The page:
Saturday, June 21, 2008

Can DISD help us become a more progressive society?

Not too long ago, Dallas Independent School District (DISD) passed a bond package to build 15 new schools. I attended the DISD Bond Election Townhall meeting in my neighborhood to find out more about the bond package. I was always in favor of the bond simply because I think anything the schools can do to improve education for the students in DISD is a good thing. While at the meeting, however, I questioned the efficiency of the way they were planning to spend the money.

Just a year or so ago, they spent a huge amount of time and money on O.M. Roberts Elementary school (my neighborhood school) to install elevators in order to be ADA approved. I completely agree with that move...except that I think it should have been done long ago. What bothers me is not that they spent the money to meet ADA standards...nor is it that the new bond package will mean tearing down O.M. Roberts and rebuilding the school. What bothers me is that there doesn't seem to be foresight as we look to the future of our schools and our children. As a result, it seems to me that we are wasting money that could have been prevented had we looked ahead and spent the money rebuilding the school the first time.

This seems to be a problem in our broader society as well.

As the economy goes south and the United States struggles to catch up to the rest of the world (i.e. foreign cars who have long been smaller and more fuel efficient...foreign countries who are WAY ahead of us in cell phone technology), we react.

What if we, instead, worked toward becoming a proactive and progressive nation? (side contemplation: Are we reactive because we don't have the capability to think ahead?...Could this be due to our focus on lower level skills thinking related to standardized testing that doesn't encourage critical thinking skills and, thus, innovation???)

As an educator, a college professor, an inner-city resident, a few things are obvious to me.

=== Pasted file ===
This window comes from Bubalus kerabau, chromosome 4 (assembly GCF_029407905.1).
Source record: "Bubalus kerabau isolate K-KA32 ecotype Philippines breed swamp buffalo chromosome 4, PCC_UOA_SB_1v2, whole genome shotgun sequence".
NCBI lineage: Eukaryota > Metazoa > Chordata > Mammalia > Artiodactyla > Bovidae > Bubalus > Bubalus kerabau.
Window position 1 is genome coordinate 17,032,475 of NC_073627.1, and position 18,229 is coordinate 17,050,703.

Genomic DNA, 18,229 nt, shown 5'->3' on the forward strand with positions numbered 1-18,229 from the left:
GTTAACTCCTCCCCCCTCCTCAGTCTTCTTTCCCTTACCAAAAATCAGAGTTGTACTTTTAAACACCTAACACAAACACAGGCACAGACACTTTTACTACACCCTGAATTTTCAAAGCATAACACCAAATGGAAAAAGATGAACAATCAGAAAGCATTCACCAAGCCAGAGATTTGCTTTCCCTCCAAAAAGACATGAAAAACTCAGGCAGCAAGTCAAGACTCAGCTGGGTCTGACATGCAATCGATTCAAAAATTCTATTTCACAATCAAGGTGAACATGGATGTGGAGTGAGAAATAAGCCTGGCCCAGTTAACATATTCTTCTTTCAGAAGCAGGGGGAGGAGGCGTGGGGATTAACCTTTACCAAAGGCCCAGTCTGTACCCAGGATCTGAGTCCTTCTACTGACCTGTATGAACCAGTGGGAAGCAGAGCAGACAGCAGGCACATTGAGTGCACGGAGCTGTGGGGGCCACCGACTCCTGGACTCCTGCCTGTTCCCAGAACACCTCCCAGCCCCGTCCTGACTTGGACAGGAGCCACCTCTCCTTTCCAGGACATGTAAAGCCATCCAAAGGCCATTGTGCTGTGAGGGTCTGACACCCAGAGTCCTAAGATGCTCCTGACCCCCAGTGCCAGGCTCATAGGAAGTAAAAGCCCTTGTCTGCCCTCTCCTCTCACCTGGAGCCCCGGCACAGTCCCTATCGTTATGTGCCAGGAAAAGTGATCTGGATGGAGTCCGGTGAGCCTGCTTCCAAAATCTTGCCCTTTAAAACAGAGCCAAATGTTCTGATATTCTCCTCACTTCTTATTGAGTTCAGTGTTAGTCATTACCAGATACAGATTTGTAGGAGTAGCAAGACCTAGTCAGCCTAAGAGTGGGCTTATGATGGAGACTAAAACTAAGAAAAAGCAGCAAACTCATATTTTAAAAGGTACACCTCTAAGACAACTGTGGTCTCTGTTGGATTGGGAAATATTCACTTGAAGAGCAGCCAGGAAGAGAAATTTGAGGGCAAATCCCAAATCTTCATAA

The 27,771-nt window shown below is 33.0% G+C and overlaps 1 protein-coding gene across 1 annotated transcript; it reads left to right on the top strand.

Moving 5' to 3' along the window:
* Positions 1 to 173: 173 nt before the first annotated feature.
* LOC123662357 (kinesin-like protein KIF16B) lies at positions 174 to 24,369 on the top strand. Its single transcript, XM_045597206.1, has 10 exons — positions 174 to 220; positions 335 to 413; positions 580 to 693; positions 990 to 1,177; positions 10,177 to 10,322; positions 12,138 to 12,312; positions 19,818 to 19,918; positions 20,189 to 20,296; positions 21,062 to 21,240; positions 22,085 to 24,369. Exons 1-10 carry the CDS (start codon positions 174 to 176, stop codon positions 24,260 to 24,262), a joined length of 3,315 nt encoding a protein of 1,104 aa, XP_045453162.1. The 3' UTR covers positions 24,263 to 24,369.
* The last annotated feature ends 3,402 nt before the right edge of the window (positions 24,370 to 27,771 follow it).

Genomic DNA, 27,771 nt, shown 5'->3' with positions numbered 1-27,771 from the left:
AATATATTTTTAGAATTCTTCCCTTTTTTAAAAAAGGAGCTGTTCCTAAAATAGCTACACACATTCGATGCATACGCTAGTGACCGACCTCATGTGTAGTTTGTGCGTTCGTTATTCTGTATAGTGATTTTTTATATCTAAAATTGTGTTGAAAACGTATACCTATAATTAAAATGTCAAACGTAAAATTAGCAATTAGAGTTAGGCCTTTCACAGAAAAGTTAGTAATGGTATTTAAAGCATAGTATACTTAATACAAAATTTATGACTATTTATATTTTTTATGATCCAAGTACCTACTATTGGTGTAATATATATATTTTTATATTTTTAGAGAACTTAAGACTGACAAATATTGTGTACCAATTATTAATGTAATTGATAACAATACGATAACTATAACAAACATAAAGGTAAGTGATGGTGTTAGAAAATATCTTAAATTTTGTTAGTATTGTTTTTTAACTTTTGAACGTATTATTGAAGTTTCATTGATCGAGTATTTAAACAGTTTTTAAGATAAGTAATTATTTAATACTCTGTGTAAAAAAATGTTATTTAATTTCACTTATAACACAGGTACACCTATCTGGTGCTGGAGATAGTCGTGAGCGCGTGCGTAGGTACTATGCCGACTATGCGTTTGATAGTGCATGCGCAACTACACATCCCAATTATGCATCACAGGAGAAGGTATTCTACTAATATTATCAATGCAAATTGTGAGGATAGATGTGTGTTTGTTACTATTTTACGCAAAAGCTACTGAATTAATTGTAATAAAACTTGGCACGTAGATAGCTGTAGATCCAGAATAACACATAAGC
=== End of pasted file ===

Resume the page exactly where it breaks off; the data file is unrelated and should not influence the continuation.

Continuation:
1) Many (most???) of our schools (especially our urban schools) are working off an old, agrigarian society model that hasn't changed...despite the fact that our society, the way we learn, and the technologies available, have.

2) New teachers and college students are being educated by people who grew up without any of these new technologies and who still have a difficult time adjusting and adapting to the current culture...and many choose to remain in the dark and teach as they have always taught.

3) Teachers, community members, and even students, could probably offer us a wealth of suggestions in ways to improve the school's physical environment and ways of educating our children based on their experiences, knowledge of their community, and things they know or want to know.

Here's my thought as it relates to our DISD schools...

What if, as DISD began building these 15 new schools, they held community meetings in the community where the school will be built? What if they asked (and genuinely listened) to the students, teachers, and parents about what they want and need in their schools? What if they were willing to build a school that might be different architecturally (inside and/or outside)? What if they were willing to hear parents who talk about how badly they want their children prepared for college and structured programming around that? What if they took into account a economic efficiency and neighborhood concerns and made schools into community centers that were open late into the evenings (instead of having separately funded and run buildings and organizations for this same thing)?

I don't know what parents or students would say. I don't know what the teachers would say. But aren't they the experts? Don't you think someone who lives in a neighborhood might have better suggestions on how to make the school a bigger, more important, and more relevant part of the community than someone who only spends a 7:00-3:30 day there? Don't you think someone who teaches in a school day in and day out might have a suggestion or two of what could help him or her meet the needs of the children in that neighborhood--socially, academically, physically, and otherwise?

I can hear the naysayers now...It's too expensive...We're under time constraints...We build our schools based on good practices over the years.

I tend to think that if we actually went in to listen to what the community had to say (and followed through on their suggestions), we just might create an environment that would benefit the community in a way we can't comprehend.

Perhaps this could start the progressive, forward-thinking that the United States seems to need right now before we become like England in the 1900s.
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